How differently we experience of professional sports than our grandparents’ and great-grandparents’ did. A delightful exhibit at the Boston Public Library on Boston Sports Temples (BPL Main Branch in Copley Square through May 31) makes the point.
In crowd scenes from Red Sox and Braves games in the 1910s and 1920s, hats top every head. None has a ‘B’ on it.
It is difficult – impossible? – to find a woman’s hat. Like the athletes they came to watch, the spectators were uniformed and uniformly male – and white. They dressed as for the office.
Ostensibly, the BPL’s exhibit centers on buildings. But it’s really about the people who filled them and the closeness of the athletes to them.
Even the largest setting – Braves Field seating 45,000 – is intimate. As late as the 1910s, fans stood on the warning track.
A surprisingly large number of venues still exist in recognisable form. A portion of Braves Field survives as Boston University’s Nickerson Field.
Yes, the Boston Garden disappeared in favor of the This-Could-Be-Anywhere Bank Center/Garden. But its predecessor, the Boston Arena, now over 100 years old, flourishes as Northeastern University’s Matthews Arena.
Matthews’s two layers of seats almost on top of the ice suggests a closeness to helmetless heroes our generation hasn’t experienced. Its staircases and sightlines preserve those of the Boston Garden. All that’s missing from the final moments of a basketball game is a pall of tobacco smoke refracting the bright lights.
Because the BPL has chosen to focus on professional sports – a logical choice – it omits a college football venue for a time 25% larger than Braves Field: Harvard Stadium. Football hardly figures in the story of Boston’s professional sports before 1960. The five-year-old Boston Braves/Redskins left for Washington in 1937.
Only Chicago, perhaps, can approach the wealth of ‘sports temples’ of the turn of the 20th century that Boston has. And three of them – Fenway Park, Matthews Arena and Harvard Stadium – are recognisable for what they were.
Hints of other venues remain. Just west of Harvard Stadium, the odd shaped park along the Charles River’s south bank hints at the Charles River Speedway that ran for a mile. Bicycles, sulkies and chariots(!) raced there.
The BPL makes maximal use of scarce space by mounting photo shows on monitors mounted in front of murals. These shows are well-selected. I would have wished them longer, but for most visitors, four or five minutes at each monitor will suffice.
The bulk of the photos come from the more than 35,000 images taken by Leslie Jones during the first five and a half decades of the last century. Two years ago, the BPL began publishing Jones’s baseball pictures.
It is a thrill to learn the journeyman newspaper photographer brought the same gifts to Suffolk Downs. He had a great eye for art in the ordinary.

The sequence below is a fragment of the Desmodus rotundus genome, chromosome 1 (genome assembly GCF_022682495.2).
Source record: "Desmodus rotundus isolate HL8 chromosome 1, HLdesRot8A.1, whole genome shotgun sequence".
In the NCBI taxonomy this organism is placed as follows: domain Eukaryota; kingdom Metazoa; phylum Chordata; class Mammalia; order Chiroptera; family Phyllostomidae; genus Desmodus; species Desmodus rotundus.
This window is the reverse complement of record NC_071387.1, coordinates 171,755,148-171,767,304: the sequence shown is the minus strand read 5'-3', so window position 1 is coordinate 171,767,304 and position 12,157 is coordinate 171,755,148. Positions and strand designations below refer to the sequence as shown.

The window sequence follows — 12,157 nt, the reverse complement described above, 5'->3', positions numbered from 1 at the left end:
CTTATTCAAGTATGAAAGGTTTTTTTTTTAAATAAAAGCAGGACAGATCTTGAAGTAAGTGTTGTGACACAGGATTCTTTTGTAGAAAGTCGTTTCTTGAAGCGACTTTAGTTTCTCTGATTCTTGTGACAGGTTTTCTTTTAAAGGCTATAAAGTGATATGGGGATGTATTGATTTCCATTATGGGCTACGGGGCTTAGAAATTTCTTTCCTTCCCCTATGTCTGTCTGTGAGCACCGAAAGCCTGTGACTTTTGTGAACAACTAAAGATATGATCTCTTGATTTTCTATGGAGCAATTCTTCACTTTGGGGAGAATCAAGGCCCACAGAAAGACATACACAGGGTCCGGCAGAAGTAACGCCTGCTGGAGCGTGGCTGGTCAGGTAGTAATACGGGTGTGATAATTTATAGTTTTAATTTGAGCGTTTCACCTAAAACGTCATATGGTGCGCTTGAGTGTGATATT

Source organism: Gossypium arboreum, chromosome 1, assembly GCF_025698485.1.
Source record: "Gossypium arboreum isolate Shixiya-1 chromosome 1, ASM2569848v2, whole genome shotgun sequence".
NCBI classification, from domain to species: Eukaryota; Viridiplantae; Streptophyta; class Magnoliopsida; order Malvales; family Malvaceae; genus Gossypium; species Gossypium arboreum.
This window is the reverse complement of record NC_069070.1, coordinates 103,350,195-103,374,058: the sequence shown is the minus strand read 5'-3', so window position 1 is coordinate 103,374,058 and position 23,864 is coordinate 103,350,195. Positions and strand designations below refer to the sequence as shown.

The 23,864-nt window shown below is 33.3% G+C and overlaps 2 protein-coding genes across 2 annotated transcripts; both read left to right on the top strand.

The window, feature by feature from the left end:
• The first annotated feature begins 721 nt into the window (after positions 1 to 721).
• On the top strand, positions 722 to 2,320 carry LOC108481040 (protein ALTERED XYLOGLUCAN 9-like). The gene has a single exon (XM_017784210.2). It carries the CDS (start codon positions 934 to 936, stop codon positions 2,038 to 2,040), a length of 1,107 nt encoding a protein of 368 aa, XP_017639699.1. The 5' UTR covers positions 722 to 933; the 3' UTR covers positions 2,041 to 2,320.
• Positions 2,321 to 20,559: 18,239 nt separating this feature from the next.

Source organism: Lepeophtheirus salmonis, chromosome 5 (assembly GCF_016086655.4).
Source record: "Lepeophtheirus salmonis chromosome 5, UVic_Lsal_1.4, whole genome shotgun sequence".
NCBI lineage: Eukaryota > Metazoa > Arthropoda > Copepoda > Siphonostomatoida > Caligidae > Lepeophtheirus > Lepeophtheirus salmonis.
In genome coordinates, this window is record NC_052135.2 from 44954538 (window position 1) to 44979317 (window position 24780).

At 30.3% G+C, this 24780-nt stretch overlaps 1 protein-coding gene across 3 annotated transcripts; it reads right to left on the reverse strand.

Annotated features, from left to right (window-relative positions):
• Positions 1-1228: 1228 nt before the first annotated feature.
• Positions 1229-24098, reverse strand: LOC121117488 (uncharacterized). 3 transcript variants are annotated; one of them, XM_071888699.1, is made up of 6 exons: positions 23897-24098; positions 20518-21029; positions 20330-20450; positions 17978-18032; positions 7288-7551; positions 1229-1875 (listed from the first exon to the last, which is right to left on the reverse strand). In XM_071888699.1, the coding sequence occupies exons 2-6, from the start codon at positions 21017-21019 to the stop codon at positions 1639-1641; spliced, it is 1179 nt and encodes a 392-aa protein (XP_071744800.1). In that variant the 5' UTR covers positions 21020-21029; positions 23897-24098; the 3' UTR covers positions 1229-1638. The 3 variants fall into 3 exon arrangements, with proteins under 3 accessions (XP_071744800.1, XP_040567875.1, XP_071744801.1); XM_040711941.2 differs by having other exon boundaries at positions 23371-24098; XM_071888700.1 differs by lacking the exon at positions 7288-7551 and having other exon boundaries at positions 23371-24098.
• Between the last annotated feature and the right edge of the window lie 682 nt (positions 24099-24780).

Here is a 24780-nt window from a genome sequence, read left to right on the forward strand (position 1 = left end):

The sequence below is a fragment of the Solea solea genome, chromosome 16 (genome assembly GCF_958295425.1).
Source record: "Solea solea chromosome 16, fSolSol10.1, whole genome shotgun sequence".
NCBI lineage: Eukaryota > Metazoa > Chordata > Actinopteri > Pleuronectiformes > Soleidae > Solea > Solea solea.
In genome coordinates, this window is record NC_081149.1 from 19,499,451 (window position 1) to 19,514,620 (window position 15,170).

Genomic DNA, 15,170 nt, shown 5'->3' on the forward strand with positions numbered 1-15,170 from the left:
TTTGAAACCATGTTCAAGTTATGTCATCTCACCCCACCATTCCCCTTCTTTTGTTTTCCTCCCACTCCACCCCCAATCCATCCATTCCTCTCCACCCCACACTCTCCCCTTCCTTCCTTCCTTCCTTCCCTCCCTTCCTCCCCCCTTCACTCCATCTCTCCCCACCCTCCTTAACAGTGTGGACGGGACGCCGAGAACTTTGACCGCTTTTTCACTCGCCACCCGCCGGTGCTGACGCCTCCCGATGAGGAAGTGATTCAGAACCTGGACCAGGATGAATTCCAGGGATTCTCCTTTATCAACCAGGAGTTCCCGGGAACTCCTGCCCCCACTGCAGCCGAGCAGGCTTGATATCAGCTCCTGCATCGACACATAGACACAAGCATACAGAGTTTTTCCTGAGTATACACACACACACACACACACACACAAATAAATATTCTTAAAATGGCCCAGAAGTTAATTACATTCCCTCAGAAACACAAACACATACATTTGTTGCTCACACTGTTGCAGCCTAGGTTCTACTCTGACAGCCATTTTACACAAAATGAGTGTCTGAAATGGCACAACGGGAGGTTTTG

Sometimes, I wished for more detail in the captions. A fine shot of two teenage brothers, jockeys from Nebraska, notes that one won the 1936 Derby on Bold Venture (the fixture’s most aptly named victor) but neglects to mention the other brother made the Racing Hall of Fame as a trainer largely on Kelso’s career (1960-66).
Even if your interest in sports is non-existent, Jones’s artistry makes a trip to Copley Square worthwhile. My favorite: A line of Suffolk Downs bettors, just after WW II waiting to cash $2 tickets, the last of whom looks like every primary schooler’s nightmare teacher.
Jones’s picture of Rin Tin Tin visiting a Thoroughbred’s stall at Suffolk Downs reminded me of how much space newspapers once had to fill every day.
One mural has no monitor in front of it. It shows a group of young men, amateur ballplayers, about 1900. From across the lobby, one can see a couple with faces ‘like the map of Ireland’. Close up, the dozen or so faces suggest how many counties Ireland has.
The ballplayers represented ‘3rd Base, Your Last Stop Before Home’, a bar on Columbus Avenue owned by one of Boston’s great characters, Michael T. “Nuf Ced” McGreevey.
McGreevey led ‘the Royal Rooters’, a legion of rabid Red Sox fans. Their band, songs and hijinks (bordering on criminal mischief) seem like English football lads rather than today’s Red Sox NESN Nation.
A jockey-sized man, black Irish, with a thick mustache drooping to his chin, McGreevey had a personality that could rule the unruly with his trade-mark, argument-ending: ‘Nuf Ced’!
His 3rd Base, his band and his Royal Rooters disappeared from Boston, with Babe Ruth, on Prohibition’s arrival in 1918. ‘The Last Stop Before Home’ McGreevy leased to the BPL for a branch, and the pictures that covered its walls and the season passes the Red Sox issued him, he gave to the Library.
Much as I loved the entire exhibit, much as I admire Leslie Jones’s skill, it’s to the corner devoted to Michael McGreevey and his friends that my mind keeps returning.
Under those masses of hats were real people, the people who gave this wonderful city its life and character – and made the BPL the institution it is. Nuf Ced!
H/T: In researching this piece, I discovered more fascinating articles – well written, well researched – than I could have imagined. I’ve linked to the best of them, but there are so many more.